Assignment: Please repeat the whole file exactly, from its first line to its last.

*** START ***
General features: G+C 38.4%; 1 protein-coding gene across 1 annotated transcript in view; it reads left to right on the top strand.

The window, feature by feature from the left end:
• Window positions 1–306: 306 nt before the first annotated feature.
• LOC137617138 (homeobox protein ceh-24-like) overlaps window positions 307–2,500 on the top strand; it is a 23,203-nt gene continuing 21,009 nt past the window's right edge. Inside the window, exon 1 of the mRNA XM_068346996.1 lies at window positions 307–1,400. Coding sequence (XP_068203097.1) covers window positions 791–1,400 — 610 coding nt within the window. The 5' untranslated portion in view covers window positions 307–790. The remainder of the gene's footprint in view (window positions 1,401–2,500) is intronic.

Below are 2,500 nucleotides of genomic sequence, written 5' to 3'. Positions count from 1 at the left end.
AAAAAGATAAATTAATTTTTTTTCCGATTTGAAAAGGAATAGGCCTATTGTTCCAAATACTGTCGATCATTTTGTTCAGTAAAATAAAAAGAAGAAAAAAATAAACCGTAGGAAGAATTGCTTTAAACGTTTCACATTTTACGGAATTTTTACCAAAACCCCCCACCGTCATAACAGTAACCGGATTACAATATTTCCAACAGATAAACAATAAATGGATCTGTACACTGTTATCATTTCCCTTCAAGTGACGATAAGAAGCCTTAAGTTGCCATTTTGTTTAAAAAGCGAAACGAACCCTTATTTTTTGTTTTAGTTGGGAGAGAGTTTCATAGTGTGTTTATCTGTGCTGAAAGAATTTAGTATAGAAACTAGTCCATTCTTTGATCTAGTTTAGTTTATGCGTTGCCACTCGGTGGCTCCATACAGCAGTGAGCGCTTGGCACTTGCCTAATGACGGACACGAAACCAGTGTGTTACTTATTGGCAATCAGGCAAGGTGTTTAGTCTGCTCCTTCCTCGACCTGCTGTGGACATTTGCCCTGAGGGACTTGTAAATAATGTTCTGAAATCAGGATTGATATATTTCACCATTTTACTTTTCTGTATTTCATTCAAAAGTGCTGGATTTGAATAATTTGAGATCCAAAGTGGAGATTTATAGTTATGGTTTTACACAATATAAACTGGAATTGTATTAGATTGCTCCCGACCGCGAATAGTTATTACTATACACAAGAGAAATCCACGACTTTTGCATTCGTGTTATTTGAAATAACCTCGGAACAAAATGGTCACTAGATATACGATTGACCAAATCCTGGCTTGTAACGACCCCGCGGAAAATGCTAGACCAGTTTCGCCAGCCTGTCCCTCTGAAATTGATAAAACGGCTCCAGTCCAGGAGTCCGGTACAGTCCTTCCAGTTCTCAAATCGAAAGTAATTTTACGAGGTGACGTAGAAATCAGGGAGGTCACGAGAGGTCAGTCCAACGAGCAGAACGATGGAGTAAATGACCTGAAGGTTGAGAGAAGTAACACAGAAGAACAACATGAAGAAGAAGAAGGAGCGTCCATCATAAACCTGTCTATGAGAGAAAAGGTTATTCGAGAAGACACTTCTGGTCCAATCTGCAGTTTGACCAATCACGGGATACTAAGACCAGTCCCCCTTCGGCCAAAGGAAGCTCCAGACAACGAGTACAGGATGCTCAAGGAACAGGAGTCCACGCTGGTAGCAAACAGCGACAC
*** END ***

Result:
General features: G+C 38.4%; 1 protein-coding gene across 1 annotated transcript in view; it reads left to right on the top strand.

The window, feature by feature from the left end:
• Window positions 1–306: 306 nt before the first annotated feature.
• LOC137617138 (homeobox protein ceh-24-like) overlaps window positions 307–2,500 on the top strand; it is a 23,203-nt gene continuing 21,009 nt past the window's right edge. Inside the window, exon 1 of the mRNA XM_068346996.1 lies at window positions 307–1,400. Coding sequence (XP_068203097.1) covers window positions 791–1,400 — 610 coding nt within the window. The 5' untranslated portion in view covers window positions 307–790. The remainder of the gene's footprint in view (window positions 1,401–2,500) is intronic.

Below are 2,500 nucleotides of genomic sequence, written 5' to 3'. Positions count from 1 at the left end.
AAAAAGATAAATTAATTTTTTTTCCGATTTGAAAAGGAATAGGCCTATTGTTCCAAATACTGTCGATCATTTTGTTCAGTAAAATAAAAAGAAGAAAAAAATAAACCGTAGGAAGAATTGCTTTAAACGTTTCACATTTTACGGAATTTTTACCAAAACCCCCCACCGTCATAACAGTAACCGGATTACAATATTTCCAACAGATAAACAATAAATGGATCTGTACACTGTTATCATTTCCCTTCAAGTGACGATAAGAAGCCTTAAGTTGCCATTTTGTTTAAAAAGCGAAACGAACCCTTATTTTTTGTTTTAGTTGGGAGAGAGTTTCATAGTGTGTTTATCTGTGCTGAAAGAATTTAGTATAGAAACTAGTCCATTCTTTGATCTAGTTTAGTTTATGCGTTGCCACTCGGTGGCTCCATACAGCAGTGAGCGCTTGGCACTTGCCTAATGACGGACACGAAACCAGTGTGTTACTTATTGGCAATCAGGCAAGGTGTTTAGTCTGCTCCTTCCTCGACCTGCTGTGGACATTTGCCCTGAGGGACTTGTAAATAATGTTCTGAAATCAGGATTGATATATTTCACCATTTTACTTTTCTGTATTTCATTCAAAAGTGCTGGATTTGAATAATTTGAGATCCAAAGTGGAGATTTATAGTTATGGTTTTACACAATATAAACTGGAATTGTATTAGATTGCTCCCGACCGCGAATAGTTATTACTATACACAAGAGAAATCCACGACTTTTGCATTCGTGTTATTTGAAATAACCTCGGAACAAAATGGTCACTAGATATACGATTGACCAAATCCTGGCTTGTAACGACCCCGCGGAAAATGCTAGACCAGTTTCGCCAGCCTGTCCCTCTGAAATTGATAAAACGGCTCCAGTCCAGGAGTCCGGTACAGTCCTTCCAGTTCTCAAATCGAAAGTAATTTTACGAGGTGACGTAGAAATCAGGGAGGTCACGAGAGGTCAGTCCAACGAGCAGAACGATGGAGTAAATGACCTGAAGGTTGAGAGAAGTAACACAGAAGAACAACATGAAGAAGAAGAAGGAGCGTCCATCATAAACCTGTCTATGAGAGAAAAGGTTATTCGAGAAGACACTTCTGGTCCAATCTGCAGTTTGACCAATCACGGGATACTAAGACCAGTCCCCCTTCGGCCAAAGGAAGCTCCAGACAACGAGTACAGGATGCTCAAGGAACAGGAGTCCACGCTGGTAGCAAACAGCGACAC